Rafelson’s film is a re-inscription of the colonial master narrative because the primary focus of the movie is to illustrate the relationship between Burton and Speke, not to offer a post-colonial critique of European colonization. As stated earlier in this essay, Rafelson wanted to add a human element to Burton and Speke’s relationship. However, in doing so, he compels audiences to concern themselves with the development of Burton and Speke’s friendship, and the betrayal of that friendship, leaving issues of European colonialism behind. I admit that there are a number of scenes in Rafelson’s film that might be offering a critique on colonialism. However, those scenes cannot overpower the human elements of this film. If Rafelson wanted to offer a post-colonial critique of European colonization, I believe he would have placed less emphasis on the human element in this film, and concentrated more on the “business” aspect of the expedition. In addition, if Rafelson wanted to comment on colonialism in general, I believe that he would have placed more emphasis on the environment, and not just used Africa as a backdrop for his story.
Rafelson’s Mountains of the Moon provides an excellent synopsis of the events that transpired over the course of Richard Burton and Lt. John Speke’s four-year voyage. Rafelson crams over a decade of history into a two-and-a-half hour film in an unprecedented way. Unfortunately, Mountains of the Moon did not receive the box office success Rafelson had anticipated. Many film critics have cited the length of the movie, and its mediocre cast as explanations for it failure in theaters (Campbell). Despite whatever reasons for its failure, Rafelson’s story remains one of the best accounts of Burton and Speke’s journey into Central Africa. Furthermore, his movie, with its human touch, reveals the humanity in Burton and Speke in a way no history book could.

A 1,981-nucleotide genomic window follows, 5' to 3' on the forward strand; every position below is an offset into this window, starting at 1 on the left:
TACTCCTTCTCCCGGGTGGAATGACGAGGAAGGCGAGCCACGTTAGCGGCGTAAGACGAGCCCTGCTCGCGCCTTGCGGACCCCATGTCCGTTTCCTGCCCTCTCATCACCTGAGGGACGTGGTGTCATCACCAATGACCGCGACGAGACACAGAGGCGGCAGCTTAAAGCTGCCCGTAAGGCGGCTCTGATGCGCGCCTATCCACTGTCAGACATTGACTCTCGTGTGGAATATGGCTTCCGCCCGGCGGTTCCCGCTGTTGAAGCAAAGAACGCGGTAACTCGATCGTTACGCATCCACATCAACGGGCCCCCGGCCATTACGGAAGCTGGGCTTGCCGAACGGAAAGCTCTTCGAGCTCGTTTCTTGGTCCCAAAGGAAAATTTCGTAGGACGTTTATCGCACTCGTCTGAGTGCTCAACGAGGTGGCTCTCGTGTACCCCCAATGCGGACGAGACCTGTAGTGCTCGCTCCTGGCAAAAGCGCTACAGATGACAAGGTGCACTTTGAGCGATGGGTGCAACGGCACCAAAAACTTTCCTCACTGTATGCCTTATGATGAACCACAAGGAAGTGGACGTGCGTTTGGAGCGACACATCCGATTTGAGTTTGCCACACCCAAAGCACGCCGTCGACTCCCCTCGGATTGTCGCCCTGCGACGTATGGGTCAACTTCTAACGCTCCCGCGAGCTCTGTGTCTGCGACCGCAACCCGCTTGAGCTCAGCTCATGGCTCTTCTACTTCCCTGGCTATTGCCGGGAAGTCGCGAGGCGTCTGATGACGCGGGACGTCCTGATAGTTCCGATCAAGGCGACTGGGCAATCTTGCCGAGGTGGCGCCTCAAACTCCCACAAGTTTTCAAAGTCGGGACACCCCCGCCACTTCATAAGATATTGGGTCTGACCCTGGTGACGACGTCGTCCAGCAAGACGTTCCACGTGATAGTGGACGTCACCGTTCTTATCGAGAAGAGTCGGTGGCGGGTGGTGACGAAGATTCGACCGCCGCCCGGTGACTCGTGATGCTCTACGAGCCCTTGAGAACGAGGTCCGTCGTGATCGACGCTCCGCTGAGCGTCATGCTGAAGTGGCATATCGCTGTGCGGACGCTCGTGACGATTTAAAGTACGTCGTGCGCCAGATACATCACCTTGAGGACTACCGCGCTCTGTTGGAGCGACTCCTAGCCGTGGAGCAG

1. Bordwell, David. Making Meaning: Inference and Rhetoric in the Interpretation
of Film. Cambridge: Harvard UP, 1989.
2. Campbell, Frank. (http://www.theparamount.org/html/movies/Mount.html)
3. Hartl, John. (http://www.film.com/film-review/1990/9120/109/default-review.html)
4. Pollack, Sydney. Out of Africa. Universal Studios. 1985.
5. Rafelson, Bob. Mountains of the Moon. Carolco Pictures. 1989.
6. Ward, W. E. F. “The Colonial Phase in British West Africa.” Handout.